Spring 2010 Newsletter

March 2010
Inside This Issue
Trust Planning – a Primer
Revocable and Irrevocable Trusts
Irrevocable Life Insurance Trusts
Spring 2010 Newsletter Trust Planning – a Primer

Exactly what is a trust? We use the term freely, and we see it everyday. Everywhere. However, what is it and what does it do? A trust is a device created by an individual, called a grantor, that allows the grantor to transfer assets from himself to another individual, called the trustee, to be maintained by the trustee for the benefit of another, and that person is called the beneficiary.

Why have a trust? There are many reasons, and the balance of this year’s newsletters will focus on the most common reasons and the most common types of trusts, as they apply to elder law. Most grantors create trusts for the following reasons: tax and estate planning, Medicaid planning, and charitable planning. We will discuss the basic types and the most common varieties of those types, so that you will have a better working knowledge of this extremely useful legal technique, and thusly, can decide if a trust is a good option for you and your family.

Revocable and Irrevocable Trusts

There are two major types of trusts: revocable and irrevocable. Revocable trusts, also commonly referred to as living trusts, are frequently created as a substitute for a Last Will and Testament. They are useful when an individual with assets has been diagnosed with a memory-impairing illness. While the grantor is still competent, she may create such a trust and fund it with her assets. Thereafter, she can direct how those assets are to be managed if and when she becomes incapacitated, and how they must be distributed after she dies.

This type of trust allows an individual to manage her assets before and after her incapacity and replaces the need for probate of a Last Will and Testament, if structured properly. In addition, it can be revoked or modified or terminated entirely, at the whim of the grantor. Accordingly, it is of no use to those interested in tax or Medicaid planning, by virtue of the fact that it is, by definition, revocable. They are not inexpensive, and a well-drafted power of attorney may serve the exact same purpose with a fraction of the up-front expense. Interestingly, living trusts have caught on in California and are a much more frequently utilized estate planning tool, there, than they are here in New York.

The irrevocable type is a much more favored-friend of the tax and Medicaid planning attorney. The rationale being that once the assets are transferred into a trust that the grantor may not amend, modify of terminate entirely, then those assets no longer belong to the grantor. As a result, that divestment allows the grantor to proceed as though he no longer owns those particular assets, thus availing him of a more favorable tax status or Medicaid eligibility status. Examples of types of irrevocable trusts include irrevocable life insurance trusts (ILIT), credit shelter trusts, personal residence trusts, charitable split interest trusts and the wildly popular special (or supplemental) needs trusts.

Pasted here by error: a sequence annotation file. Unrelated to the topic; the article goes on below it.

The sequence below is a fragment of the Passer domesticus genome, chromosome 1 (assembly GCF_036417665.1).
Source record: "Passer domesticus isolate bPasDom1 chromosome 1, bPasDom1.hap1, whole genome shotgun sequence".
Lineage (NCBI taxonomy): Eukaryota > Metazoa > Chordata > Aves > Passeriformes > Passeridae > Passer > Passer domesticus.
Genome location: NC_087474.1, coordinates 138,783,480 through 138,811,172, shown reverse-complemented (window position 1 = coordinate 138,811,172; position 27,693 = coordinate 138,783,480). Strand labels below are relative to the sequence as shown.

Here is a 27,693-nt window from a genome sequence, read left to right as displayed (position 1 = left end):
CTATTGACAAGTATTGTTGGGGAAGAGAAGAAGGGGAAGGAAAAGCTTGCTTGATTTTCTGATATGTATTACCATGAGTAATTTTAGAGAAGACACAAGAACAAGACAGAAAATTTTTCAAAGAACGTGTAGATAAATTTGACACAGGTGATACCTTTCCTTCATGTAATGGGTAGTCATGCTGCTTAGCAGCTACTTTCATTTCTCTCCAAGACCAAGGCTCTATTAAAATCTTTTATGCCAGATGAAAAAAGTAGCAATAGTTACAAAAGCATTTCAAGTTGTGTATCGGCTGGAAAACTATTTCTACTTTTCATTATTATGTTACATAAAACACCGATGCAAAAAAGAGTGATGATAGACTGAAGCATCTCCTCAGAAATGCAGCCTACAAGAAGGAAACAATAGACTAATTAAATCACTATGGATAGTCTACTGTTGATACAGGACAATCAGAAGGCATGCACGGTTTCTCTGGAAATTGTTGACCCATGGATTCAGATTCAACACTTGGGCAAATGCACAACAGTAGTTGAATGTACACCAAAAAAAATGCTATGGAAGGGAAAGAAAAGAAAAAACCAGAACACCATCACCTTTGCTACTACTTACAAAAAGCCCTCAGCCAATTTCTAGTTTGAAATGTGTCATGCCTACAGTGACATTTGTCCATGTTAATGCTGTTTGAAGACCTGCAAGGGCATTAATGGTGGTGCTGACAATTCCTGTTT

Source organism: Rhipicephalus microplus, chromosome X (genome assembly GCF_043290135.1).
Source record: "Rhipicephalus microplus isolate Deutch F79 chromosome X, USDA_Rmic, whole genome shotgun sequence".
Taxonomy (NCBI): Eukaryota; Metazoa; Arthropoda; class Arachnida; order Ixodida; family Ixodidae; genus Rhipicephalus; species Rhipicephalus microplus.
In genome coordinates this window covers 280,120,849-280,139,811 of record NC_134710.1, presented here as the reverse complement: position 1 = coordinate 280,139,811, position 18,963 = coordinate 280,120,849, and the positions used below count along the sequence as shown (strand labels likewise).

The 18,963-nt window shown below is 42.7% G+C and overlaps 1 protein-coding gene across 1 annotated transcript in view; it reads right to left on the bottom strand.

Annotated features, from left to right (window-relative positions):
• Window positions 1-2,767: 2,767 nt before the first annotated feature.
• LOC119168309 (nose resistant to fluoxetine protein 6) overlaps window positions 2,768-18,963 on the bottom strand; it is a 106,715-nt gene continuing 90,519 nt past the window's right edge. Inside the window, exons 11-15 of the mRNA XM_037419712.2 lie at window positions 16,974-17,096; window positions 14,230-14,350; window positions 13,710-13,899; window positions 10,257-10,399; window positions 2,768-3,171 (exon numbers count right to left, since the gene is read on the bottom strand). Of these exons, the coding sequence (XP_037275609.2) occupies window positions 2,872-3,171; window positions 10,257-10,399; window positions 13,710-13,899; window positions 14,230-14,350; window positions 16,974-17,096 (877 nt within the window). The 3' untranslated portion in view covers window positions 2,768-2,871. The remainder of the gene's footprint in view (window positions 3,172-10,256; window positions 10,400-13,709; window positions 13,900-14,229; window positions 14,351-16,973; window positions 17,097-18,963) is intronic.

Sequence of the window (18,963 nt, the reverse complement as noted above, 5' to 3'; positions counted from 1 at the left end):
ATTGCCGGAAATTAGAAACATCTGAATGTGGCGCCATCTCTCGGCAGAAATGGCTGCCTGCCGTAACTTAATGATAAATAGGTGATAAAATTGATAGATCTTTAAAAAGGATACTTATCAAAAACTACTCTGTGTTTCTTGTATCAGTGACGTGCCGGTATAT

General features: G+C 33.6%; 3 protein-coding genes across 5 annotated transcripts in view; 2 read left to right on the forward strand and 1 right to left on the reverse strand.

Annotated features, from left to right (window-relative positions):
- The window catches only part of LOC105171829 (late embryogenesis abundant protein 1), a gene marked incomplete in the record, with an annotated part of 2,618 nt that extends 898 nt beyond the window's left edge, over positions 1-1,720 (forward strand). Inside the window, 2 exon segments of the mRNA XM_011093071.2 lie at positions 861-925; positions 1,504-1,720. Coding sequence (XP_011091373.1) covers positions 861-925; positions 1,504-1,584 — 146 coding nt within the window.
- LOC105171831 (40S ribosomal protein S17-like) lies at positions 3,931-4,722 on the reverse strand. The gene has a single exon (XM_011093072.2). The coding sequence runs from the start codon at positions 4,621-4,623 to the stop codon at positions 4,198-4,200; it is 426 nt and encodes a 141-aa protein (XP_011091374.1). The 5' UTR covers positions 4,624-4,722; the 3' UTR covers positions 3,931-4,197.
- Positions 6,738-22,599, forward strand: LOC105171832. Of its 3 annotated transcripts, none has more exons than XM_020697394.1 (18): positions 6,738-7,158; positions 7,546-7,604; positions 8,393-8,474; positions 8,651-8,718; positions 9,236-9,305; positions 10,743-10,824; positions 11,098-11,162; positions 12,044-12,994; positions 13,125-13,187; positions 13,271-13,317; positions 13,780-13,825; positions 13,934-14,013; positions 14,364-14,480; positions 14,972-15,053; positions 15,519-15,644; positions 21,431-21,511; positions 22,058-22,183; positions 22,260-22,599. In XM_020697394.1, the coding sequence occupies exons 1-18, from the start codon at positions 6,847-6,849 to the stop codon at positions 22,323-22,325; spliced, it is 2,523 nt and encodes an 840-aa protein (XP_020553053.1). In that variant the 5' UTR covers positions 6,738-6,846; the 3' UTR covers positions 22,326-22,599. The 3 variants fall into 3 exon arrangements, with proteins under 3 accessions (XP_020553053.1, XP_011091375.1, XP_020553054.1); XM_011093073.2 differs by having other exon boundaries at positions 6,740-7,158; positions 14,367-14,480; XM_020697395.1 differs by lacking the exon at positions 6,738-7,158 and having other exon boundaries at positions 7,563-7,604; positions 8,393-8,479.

Irrevocable Life Insurance Trusts

Many are aware that the federal estate tax structure is sitting in a type of limbo. No one is certain of what will happen for sure, but it is a reasonable assumption that the federal estate taxes will not be phased out entirely, permanently. Currently, the federal estate tax credit for an individual is $3.5 million and the federal gift tax credit for an individual is $1 million. That means that once an individual transfers assets in excess of those credit amounts, taxes will be charged to that individual. (New York has a $1 million estate tax credit, and New York’s gift tax was phased out entirely several years ago, but we will not focus on state estate taxes in these newsletters. For information on local and state tax planning, please consult a local attorney.)

How does an ILIT work? Basically, a grantor creates a trust and funds that trust with cash which the trustee then uses to purchase premiums on life insurance policies. In the alternative, or in addition, existing policies may be transferred into the ILIT. Once the grantor dies – so long as three years have passed since the purchase of the insurance policy – then the policy proceeds pass to the grantor’s children, estate tax free. There may be federal gift tax ramifications, but creating the ILIT may still be worth while. An ILIT is a most useful tool for those with sizeable estates.

Our Summer Newsletter will continue with the presentation and examination of other irrevocable trusts, starting with Credit Shelter Trusts, so stay tuned…..

The above list is for general information purposes only. It is not intended to constitute individual legal advice or a specific recommendation to any particular client.


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